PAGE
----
Administrators at Dorchester School District Two in suburban Summerville, South Carolina, were well aware of the digital divide when they decided to give students both paper and online resources after shuttering schools because of coronavirus. But even their best efforts have some educators worried, especially those who teach English to speakers of other languages (ESOL).
Katie Crook, Newington Elementary School’s only ESOL teacher, didn’t hear back from many of the parents she texted early on, perhaps because of literacy issues. She was so concerned, she tried a decidedly old-school means of communication: letter writing.
Crook began each note with a joyful “Hello!” before telling students how much she missed them. “I am so sad that school is closed and we can’t work together right now,” she wrote. “If you want, you can write me back and tell me how you are and what you have been up to. Love, Mrs. Crook.”
The veteran teacher included a self-addressed stamped envelope along with every card. She said she’s worried not only about what her students might miss — those without online access won’t have a chance for teachers to give feedback on their work through Class Dojo and Microsoft Teams — but about their welfare in general.
“I don’t know how they are spending their days,” she said of her students, many of whom were born in the United States but live in Spanish-speaking homes. “Their lives have been totally turned upside down. There is so much goodness in school that they are missing out on. I want them to know their teachers love them and miss them and are really excited about when they get to see them again.”
“Their lives have been totally turned upside down. There is so much goodness in school that they are missing out on.”Katie Crook, an ESOL teacher in South Carolina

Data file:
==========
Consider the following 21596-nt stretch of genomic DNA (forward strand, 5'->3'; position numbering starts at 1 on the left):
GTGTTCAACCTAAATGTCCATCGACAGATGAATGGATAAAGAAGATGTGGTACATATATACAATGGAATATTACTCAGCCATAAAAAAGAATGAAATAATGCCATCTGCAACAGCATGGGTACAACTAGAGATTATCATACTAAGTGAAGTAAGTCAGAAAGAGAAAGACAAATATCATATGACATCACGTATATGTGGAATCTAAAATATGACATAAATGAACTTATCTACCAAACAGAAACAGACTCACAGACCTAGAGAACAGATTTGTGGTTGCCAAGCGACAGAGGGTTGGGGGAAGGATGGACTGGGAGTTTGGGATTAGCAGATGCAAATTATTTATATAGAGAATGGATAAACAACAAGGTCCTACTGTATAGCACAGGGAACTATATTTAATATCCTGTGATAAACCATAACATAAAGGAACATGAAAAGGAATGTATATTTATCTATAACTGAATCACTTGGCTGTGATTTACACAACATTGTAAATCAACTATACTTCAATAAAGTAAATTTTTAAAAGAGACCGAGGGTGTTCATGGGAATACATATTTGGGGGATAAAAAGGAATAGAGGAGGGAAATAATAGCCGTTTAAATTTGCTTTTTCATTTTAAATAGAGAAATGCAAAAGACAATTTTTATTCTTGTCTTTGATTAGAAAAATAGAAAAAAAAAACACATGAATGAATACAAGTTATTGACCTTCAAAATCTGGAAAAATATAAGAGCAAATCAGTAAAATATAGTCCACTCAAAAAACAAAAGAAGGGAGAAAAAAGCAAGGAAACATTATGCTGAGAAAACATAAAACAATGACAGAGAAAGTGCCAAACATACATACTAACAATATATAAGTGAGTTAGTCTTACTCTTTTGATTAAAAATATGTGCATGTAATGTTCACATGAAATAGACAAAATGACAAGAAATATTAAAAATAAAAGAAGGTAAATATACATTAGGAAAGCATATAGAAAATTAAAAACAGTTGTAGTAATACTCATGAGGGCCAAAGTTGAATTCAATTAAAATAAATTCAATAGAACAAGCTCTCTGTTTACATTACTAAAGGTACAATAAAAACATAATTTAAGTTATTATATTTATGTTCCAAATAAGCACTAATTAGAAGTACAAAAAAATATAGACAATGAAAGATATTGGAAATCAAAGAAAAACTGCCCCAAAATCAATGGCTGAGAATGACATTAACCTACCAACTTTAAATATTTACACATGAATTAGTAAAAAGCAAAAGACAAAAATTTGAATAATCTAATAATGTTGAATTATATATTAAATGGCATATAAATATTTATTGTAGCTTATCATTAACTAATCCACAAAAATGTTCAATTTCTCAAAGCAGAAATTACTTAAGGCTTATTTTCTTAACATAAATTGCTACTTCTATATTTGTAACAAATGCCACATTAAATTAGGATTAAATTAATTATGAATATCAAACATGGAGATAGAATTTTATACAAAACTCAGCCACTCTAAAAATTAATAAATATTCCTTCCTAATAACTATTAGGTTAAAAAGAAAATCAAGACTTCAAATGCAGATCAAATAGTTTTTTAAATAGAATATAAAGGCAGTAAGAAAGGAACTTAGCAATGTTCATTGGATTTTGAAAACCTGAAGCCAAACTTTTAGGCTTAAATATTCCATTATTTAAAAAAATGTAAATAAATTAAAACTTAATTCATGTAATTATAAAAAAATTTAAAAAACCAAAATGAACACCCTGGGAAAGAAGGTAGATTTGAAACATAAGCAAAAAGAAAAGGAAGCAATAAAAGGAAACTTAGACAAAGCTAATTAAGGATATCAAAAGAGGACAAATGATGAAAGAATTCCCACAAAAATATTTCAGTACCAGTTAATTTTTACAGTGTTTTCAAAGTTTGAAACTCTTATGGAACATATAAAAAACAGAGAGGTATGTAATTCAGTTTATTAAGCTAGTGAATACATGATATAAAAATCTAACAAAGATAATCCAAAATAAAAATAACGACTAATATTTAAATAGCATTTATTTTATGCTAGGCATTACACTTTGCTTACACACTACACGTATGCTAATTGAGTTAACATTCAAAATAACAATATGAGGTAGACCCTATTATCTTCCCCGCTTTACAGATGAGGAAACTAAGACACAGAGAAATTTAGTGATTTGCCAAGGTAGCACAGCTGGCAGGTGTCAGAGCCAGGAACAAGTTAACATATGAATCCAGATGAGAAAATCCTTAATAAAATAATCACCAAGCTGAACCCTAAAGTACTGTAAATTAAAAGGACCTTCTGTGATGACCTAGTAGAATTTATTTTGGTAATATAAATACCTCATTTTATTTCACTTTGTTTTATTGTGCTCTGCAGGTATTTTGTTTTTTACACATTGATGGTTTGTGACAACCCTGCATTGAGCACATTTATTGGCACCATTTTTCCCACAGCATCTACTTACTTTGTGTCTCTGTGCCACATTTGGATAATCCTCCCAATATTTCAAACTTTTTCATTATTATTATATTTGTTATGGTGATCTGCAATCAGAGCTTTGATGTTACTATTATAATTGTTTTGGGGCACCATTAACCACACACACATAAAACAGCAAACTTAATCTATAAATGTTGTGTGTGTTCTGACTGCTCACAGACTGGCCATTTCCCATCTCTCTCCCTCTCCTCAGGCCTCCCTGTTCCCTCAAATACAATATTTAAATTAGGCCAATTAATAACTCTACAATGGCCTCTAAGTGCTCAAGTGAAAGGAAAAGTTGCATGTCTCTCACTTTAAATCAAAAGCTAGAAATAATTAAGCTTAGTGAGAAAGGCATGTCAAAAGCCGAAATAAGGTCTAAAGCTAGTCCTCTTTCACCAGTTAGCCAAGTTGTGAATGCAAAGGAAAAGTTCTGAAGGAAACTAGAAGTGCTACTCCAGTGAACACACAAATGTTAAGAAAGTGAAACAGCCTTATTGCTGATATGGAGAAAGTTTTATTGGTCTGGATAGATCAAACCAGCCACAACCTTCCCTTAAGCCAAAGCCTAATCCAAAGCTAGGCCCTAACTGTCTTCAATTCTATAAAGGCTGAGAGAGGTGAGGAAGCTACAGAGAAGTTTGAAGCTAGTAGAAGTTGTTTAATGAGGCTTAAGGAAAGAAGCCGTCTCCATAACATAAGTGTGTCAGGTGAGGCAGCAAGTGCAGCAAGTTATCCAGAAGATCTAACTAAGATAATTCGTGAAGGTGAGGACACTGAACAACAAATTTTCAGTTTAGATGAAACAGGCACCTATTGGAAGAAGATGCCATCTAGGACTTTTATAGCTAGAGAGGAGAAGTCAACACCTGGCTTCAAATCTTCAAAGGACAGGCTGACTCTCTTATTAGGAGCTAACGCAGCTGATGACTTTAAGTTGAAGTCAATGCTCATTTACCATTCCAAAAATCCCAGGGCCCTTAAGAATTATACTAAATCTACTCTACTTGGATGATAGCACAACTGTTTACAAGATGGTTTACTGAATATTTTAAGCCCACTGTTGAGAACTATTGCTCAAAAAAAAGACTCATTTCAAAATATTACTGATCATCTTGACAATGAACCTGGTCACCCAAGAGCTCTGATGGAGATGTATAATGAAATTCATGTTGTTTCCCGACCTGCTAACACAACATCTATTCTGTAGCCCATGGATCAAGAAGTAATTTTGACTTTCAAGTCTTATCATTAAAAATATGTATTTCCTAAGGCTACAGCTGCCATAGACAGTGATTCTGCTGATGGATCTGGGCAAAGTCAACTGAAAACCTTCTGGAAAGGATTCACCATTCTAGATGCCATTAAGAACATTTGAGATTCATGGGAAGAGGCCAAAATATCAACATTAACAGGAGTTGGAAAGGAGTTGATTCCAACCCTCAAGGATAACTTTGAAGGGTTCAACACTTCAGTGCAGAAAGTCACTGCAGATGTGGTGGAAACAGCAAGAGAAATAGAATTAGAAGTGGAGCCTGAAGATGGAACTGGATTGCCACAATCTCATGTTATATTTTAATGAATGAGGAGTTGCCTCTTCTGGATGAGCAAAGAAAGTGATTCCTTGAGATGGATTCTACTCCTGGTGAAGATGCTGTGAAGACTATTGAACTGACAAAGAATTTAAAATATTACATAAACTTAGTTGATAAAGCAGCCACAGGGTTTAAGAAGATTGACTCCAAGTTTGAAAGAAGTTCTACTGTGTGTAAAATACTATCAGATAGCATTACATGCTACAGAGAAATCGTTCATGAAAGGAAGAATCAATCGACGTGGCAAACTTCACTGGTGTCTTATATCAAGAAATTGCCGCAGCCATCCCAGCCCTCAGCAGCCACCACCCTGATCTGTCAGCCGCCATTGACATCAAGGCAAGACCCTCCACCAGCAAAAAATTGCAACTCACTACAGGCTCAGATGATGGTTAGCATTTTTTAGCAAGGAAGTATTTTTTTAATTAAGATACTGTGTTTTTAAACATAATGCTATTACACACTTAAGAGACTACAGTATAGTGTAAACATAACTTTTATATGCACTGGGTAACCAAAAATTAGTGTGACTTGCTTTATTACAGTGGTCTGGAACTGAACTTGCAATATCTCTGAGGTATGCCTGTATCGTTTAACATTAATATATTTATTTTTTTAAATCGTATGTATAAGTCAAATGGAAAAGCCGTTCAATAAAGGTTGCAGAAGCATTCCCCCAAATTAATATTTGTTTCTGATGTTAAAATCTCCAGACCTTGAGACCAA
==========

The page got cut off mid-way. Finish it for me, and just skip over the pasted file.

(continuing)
Crook received her first response April 9, and though she had earlier pledged to put all her mail aside for at least a day to protect herself from outside germs, she was so thrilled by the correspondence that she tore it open right away.
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The letter, written on a blank piece of computer paper, was just a few sentences long — it began with, “Hi Mrs. Crook, I miss you to (sic)” — but was more than enough to prove her effort was worth it.
“It’s from a student whose parents haven’t returned any of my texts, emails, et cetera, so that makes it even better,” Crook said.
Among the more than 55 million students forced to stay home because of coronavirus-related school closures are at least 4.9 million English-language learners (ELLs). These students made up 9.6 percent of all school-age children in the fall of 2016, the last year for which such data is available. The number has likely risen, according to experts.
By law, schools must ensure ELLs “can participate meaningfully and equally in educational programs,” according to the U.S. Department of Justice, Civil Rights Division, and the U.S. Department of Education’s Office of Civil Rights. And they must communicate with families in a language they understand.
4.9 million — the number of English language learners in U.S. public schools.
Schools often fell short of these requirements, even before the current crisis.
Tim Boals, executive director of WIDA, a group that provides educational resources for multilingual learners, worries the shutdowns will result in an even greater marginalization of those students. “I think schools are struggling now to serve all their kids, so there is no doubt in my mind that this is an issue,” he said.
Julie Sugarman, senior policy analyst with the Migration Policy Institute, has heard of many schools around the country having problems serving ELLs right now — sometimes even within the same district. For example, she said, one family might have materials translated into their home language while another might not.
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“What I’m hearing is more along the lines of schools not having the knowledge or resources to do what they want,” she said. “It’s not neglect or forgetting these students exist.”